“And where were you when I lost my mind.”
-Alien Feelings, “Town That Made Me”
The COVID-19 pandemic has been problematic for new bands such as Alien Feelings. It also doesn’t help that they’re musicians from a town that doesn’t know much about music outside of the charts.
Alien Feelings formed in Coedpoeth, North Wales. The small village sits outside Wrexham on the industrial borders of North Wales, and there isn’t much of a music scene outside of open mics at the local pub. In a way, a small town with little knowledge of music is a perfect setting to band together like minds. After all, rock music is full of young outcasts primed to prove their worth.
A small town leaves little room for strangers and secrets as well. The band all knew each other, or knew of each other, before forming. Whether it was from school, open mics or being co-workers at the factory, Alien Feelings came together with little hesitation.
Josh Evans explained, “The band formed when I was working on a little home demo and quickly realized I had no clue what I was doing. I had the tunes, just no real knowledge of music production.”
After some group sessions, a brand new musician—not just to the band, but to an instrument—and a fresh demo, Alien Feelings found their sound.
Not every band can create a genre and ooze out utter uniqueness. In fact, they shouldn’t have to. Rock is rock, and Alien Feelings fits directly into the genre because, well, they know how to rock.
This decade we could possibly see another revolution in rock music, similar to the ‘60s and ‘90s. Perhaps the thirty-year full circle is some subconscious generational bond between ourselves and our parents, but we don’t need to psycho-analyze something we don’t want to hear. We just want good quality music.
The boys in Alien Feelings grasp on to ‘60s roots. The Beatles, The Doors and Pink Floyd all serve as influences for the band, but so do acts such as Blink-182, Nirvana, NOFX, Reel Big Fish and Slayer. The artists are well-versed in rock royalty, and it is heard in their sound and through their style.
To expand, there could be some late-20th, early-21st century Aussie influence to consider. The basic and rhythmic distortion sounds a little like Jet and The Vines, as does the shrill raspy vocals—more so to match the latter.
Their music is raw, vibrant and infectious, but the self-loathing emotional theme enchants rockers back to the ‘90s. We shouldn’t, but we strangely enjoy the bittersweet relation of worthlessness and imperfections. These reflections should be shared because they offer hope, especially when the world has provided us with an unprecedented break in normality.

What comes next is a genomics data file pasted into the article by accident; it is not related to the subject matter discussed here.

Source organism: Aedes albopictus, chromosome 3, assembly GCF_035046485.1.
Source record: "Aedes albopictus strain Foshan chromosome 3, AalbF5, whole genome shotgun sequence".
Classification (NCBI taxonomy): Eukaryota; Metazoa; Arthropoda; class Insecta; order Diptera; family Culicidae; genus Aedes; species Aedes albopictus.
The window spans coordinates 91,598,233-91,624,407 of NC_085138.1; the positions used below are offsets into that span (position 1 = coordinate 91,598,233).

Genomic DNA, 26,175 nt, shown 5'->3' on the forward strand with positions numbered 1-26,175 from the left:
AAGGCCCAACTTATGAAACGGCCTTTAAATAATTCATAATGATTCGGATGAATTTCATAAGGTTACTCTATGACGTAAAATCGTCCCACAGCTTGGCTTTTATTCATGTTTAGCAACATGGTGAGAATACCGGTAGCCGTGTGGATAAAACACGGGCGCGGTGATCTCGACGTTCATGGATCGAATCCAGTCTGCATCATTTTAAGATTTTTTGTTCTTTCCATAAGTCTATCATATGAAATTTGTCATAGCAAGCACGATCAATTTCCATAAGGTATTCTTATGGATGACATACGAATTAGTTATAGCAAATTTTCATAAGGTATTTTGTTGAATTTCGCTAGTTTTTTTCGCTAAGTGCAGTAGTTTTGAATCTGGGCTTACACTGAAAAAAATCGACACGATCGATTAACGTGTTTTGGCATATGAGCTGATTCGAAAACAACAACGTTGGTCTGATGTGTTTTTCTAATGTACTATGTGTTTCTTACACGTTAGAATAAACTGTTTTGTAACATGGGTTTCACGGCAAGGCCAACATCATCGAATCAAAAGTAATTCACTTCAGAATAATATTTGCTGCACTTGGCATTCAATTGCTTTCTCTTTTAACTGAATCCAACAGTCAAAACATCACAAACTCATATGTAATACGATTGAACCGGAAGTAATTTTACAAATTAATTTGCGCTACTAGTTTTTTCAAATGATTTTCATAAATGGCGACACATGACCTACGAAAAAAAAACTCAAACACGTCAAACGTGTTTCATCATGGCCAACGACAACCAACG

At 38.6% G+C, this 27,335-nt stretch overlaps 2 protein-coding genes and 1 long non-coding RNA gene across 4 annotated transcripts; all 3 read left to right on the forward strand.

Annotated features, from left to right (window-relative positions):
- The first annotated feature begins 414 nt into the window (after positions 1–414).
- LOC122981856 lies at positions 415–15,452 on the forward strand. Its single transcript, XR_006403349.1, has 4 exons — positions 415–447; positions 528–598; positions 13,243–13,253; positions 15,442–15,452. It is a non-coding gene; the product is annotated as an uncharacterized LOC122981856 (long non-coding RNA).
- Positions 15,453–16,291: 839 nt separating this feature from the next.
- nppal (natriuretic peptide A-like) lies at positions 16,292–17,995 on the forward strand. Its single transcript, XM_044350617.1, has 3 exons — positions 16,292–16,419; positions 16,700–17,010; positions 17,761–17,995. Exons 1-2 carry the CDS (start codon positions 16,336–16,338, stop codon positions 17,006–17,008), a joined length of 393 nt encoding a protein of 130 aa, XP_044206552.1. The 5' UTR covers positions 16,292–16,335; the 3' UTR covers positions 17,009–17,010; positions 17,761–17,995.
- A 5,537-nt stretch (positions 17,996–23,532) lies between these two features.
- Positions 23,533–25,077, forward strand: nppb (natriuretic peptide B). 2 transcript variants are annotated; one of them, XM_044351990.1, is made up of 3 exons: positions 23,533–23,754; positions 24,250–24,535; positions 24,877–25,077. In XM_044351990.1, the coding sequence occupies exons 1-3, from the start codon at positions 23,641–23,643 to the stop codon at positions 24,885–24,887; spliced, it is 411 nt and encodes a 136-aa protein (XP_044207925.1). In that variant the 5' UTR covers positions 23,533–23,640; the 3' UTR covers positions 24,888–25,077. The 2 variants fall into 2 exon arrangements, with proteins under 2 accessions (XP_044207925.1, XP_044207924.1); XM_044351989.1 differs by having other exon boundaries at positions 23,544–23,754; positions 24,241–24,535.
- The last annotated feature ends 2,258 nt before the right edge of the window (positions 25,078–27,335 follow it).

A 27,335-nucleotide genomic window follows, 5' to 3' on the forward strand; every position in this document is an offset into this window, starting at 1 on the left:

Alien Feelings was ready to release quality tracks, tour the world and leave their mark in rock music. And then, forced seclusion happened. In the modern era of file sharing and streaming, it’s difficult for artists to make money directly from content produced. Their living primarily is made booking gigs, landing tour spots and selling merchandise. A band shirt at a concert isn’t overpriced just because the tour dates and locations on the back cost more to print.
Evans explained, “We missed out on a few gigs early 2020, including The Brighton Great Escape festival and The Day and Night Café in Manchester. We have been trying to keep really active on all our socials.”
This unexpected pause needs to be utilized wisely, especially for bands who are just entering the scene. Staying active on social media is a full-time job it seems, but being prepared for when restrictions are lifted is just as important.
Evans added, “We have been writing like mad.”
An artist’s mind is dangerous, and it needs to be occupied. Perseverance is important for bands that have arrived at a bad time and fortune seems unreachable in more ways than one. They need to do what they do best: create.
Bondage & Lipstick was released Sep. 4, 2020. This four-song EP is a preview of what Alien Feelings is capable of achieving in the rock world.
The mini-album opens with “Good Looking.” This is a quintessential rock song from theme, to sound to energy. Their guitar play shines in this track and defines their style right from the beginning through the solo and to the roaring end.
“Scream,” in my mind, is a perfect opening track though it sits second on the EP. It starts tame, then gradually becomes aggressive, loud and encourages listeners to do exactly what the song’s title asks. When Alien Feelings gets back on the road, I can visualize this opening the show and setting the tone for what’s to follow.
“Lie To Me” is the hit on the EP. The bass is established, the melody is extremely catching, the lyrical relation is simple and can spread, and the guitar rhythm leading into the bridge is pristine. I instantly thought The Fratellis, Alien Feelings’ U.K. brethren and one of the more genius acts in rock music, when I heard this song, and that is a good thought. It seems like it could have been written for Eyes Wide, Tongue Tied, but that is more of a compliment rather than a suggestion.
Alien Feelings gets more autobiographical with “Town That Made Me,” but coming-of-age songs are always appreciated and valued. The tempo softens a tad, but the drums and vocal rhythm, along with a classic guitar solo, help this song toward a fantastic lyrical bridge. Take something like “Story Of My Life” by Social Distortion and add some quick montage storytelling like Butch Walker does in “Going Back/Going Home” or “Summer of ’89.” The tempo increases toward the end, but perfectly leaves us wishing for a full album.
That’s something rock fans can look forward to.